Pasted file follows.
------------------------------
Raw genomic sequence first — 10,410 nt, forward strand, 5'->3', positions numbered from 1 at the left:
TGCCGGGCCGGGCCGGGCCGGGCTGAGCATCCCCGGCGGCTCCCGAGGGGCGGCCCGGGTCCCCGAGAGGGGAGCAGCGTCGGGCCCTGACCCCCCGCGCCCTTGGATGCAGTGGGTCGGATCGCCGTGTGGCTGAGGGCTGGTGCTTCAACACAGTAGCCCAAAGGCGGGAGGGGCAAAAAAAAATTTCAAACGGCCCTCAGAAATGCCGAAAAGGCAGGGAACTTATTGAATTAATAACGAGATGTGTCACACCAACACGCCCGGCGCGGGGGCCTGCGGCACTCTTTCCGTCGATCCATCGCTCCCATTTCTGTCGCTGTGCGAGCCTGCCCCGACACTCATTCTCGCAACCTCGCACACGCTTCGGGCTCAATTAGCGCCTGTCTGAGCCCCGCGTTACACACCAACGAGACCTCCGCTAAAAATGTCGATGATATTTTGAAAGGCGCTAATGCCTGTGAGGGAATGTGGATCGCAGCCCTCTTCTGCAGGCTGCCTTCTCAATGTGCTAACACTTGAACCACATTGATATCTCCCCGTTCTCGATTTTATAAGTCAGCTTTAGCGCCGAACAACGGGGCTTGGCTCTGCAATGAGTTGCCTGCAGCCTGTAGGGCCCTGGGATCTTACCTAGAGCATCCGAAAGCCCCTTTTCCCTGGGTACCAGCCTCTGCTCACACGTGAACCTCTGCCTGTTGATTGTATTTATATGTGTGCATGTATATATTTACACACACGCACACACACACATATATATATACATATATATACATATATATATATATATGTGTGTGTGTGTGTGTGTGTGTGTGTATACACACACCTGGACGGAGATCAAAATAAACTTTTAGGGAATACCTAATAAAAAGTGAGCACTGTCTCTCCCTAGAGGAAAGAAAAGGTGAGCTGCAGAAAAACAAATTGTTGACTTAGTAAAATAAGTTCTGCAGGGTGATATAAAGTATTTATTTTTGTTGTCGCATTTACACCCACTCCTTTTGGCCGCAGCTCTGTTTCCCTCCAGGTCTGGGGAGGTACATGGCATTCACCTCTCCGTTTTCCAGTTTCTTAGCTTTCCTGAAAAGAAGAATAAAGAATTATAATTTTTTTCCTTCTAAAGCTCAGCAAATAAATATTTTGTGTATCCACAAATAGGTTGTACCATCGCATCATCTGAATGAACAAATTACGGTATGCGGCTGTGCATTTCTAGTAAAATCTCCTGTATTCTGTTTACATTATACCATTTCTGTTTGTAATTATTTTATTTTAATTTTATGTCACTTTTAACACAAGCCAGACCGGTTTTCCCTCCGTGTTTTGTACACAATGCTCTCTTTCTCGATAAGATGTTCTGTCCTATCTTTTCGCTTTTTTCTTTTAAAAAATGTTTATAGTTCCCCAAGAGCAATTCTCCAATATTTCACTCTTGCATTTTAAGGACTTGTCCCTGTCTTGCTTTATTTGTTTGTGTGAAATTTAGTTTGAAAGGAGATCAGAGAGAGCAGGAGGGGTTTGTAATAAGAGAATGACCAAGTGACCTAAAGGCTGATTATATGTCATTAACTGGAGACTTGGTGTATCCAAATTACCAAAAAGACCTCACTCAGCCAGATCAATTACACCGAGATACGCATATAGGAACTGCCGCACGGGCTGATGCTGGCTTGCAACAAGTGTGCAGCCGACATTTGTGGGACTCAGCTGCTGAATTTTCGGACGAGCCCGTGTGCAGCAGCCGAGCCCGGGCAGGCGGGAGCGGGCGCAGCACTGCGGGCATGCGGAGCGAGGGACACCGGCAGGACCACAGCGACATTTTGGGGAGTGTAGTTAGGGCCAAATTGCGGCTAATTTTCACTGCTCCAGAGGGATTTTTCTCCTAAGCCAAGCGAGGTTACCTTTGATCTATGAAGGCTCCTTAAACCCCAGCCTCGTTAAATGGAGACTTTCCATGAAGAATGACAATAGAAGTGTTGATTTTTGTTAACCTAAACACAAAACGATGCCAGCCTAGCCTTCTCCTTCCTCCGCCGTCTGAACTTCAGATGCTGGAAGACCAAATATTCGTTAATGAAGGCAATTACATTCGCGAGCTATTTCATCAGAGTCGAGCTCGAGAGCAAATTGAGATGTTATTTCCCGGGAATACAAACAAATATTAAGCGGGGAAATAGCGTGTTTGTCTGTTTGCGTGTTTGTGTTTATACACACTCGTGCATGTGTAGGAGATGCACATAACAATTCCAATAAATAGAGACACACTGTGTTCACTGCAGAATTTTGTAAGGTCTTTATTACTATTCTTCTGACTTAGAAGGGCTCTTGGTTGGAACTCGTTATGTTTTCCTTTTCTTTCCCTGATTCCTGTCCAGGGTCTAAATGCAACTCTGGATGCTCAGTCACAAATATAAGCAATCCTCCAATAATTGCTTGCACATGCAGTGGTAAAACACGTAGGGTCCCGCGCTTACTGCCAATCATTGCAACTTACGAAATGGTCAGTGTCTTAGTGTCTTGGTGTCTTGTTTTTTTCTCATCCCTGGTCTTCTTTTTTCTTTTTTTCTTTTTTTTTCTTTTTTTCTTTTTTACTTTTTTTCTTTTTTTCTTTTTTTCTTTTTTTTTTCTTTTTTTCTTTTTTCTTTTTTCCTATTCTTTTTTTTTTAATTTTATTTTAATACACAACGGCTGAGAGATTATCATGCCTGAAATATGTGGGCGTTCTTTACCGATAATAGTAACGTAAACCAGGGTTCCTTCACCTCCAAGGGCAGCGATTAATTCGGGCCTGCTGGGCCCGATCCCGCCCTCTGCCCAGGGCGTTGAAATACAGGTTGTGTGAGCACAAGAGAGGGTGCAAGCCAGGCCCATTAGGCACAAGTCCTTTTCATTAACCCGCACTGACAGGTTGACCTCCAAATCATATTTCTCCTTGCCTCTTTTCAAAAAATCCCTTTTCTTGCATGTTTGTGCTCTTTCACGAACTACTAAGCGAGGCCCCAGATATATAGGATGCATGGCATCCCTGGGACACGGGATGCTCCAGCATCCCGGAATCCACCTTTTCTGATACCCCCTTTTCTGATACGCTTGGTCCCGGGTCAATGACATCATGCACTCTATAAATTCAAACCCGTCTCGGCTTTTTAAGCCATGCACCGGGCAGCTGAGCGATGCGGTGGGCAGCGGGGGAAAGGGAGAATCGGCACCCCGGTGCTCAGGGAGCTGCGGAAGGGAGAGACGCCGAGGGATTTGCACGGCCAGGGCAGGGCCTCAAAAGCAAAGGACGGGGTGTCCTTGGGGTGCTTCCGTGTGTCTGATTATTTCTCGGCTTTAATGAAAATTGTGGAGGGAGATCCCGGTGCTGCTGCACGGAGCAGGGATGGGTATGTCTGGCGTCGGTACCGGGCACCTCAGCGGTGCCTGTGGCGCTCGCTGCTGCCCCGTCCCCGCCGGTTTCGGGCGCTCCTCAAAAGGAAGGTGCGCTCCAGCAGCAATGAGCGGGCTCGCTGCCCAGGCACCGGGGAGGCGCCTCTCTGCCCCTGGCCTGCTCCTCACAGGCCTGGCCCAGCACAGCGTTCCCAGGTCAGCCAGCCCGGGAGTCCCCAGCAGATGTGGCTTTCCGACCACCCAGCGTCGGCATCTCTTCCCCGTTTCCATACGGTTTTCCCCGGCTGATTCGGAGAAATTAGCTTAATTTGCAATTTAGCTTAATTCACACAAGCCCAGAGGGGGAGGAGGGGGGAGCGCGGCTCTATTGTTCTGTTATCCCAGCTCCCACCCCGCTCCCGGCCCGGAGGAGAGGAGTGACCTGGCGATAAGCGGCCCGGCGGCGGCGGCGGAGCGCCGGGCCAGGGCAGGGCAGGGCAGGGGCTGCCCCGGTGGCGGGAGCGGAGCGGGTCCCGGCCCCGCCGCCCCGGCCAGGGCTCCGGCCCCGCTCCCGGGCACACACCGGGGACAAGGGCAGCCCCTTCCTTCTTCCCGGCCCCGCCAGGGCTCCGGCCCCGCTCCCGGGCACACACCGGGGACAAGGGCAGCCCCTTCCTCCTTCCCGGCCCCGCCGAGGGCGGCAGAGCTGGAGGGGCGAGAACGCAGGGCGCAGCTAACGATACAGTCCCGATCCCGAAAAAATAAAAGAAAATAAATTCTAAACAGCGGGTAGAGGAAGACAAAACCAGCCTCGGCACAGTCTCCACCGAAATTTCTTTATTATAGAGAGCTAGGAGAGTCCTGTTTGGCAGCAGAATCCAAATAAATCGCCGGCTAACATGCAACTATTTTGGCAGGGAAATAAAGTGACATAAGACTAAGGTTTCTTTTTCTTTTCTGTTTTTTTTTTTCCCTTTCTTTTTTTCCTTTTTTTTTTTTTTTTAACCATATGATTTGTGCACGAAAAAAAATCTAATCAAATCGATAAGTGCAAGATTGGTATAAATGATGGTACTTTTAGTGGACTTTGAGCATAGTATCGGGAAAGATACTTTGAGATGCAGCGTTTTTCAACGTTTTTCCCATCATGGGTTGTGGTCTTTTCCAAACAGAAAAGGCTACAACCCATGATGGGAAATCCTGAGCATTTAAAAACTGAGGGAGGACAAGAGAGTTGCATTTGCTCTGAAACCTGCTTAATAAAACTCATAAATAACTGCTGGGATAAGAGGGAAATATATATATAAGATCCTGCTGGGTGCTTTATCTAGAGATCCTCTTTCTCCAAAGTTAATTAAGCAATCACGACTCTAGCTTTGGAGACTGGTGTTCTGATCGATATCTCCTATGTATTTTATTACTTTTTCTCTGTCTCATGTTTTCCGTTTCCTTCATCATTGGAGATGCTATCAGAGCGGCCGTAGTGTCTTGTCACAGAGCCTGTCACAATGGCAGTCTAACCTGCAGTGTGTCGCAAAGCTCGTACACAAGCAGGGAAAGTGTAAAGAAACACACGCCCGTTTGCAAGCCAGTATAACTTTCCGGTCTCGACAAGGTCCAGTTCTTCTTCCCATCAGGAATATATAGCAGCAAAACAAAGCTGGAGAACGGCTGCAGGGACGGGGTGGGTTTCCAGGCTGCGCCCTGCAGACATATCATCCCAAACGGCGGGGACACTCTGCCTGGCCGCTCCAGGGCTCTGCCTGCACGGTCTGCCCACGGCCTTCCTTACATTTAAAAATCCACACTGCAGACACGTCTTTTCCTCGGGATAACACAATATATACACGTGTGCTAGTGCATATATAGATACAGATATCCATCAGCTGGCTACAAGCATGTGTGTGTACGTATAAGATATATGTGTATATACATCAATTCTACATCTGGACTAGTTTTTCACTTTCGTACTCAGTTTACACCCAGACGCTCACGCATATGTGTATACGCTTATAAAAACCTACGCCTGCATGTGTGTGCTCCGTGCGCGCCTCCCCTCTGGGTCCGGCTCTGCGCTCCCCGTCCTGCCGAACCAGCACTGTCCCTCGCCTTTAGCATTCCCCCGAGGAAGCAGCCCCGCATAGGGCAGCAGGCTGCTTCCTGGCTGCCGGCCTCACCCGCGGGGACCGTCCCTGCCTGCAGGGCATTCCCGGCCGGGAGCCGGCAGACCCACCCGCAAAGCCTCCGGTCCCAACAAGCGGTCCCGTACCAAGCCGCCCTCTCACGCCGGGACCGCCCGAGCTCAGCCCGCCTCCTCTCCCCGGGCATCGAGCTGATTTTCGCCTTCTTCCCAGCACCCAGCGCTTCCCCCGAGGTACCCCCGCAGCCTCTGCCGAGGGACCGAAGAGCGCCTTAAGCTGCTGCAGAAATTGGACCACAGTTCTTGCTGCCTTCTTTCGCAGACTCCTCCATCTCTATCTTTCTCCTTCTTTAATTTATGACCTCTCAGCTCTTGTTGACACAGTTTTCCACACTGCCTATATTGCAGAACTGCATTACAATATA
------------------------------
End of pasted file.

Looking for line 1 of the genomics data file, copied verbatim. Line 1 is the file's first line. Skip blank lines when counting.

Raw genomic sequence first — 10,410 nt, forward strand, 5'->3', positions numbered from 1 at the left: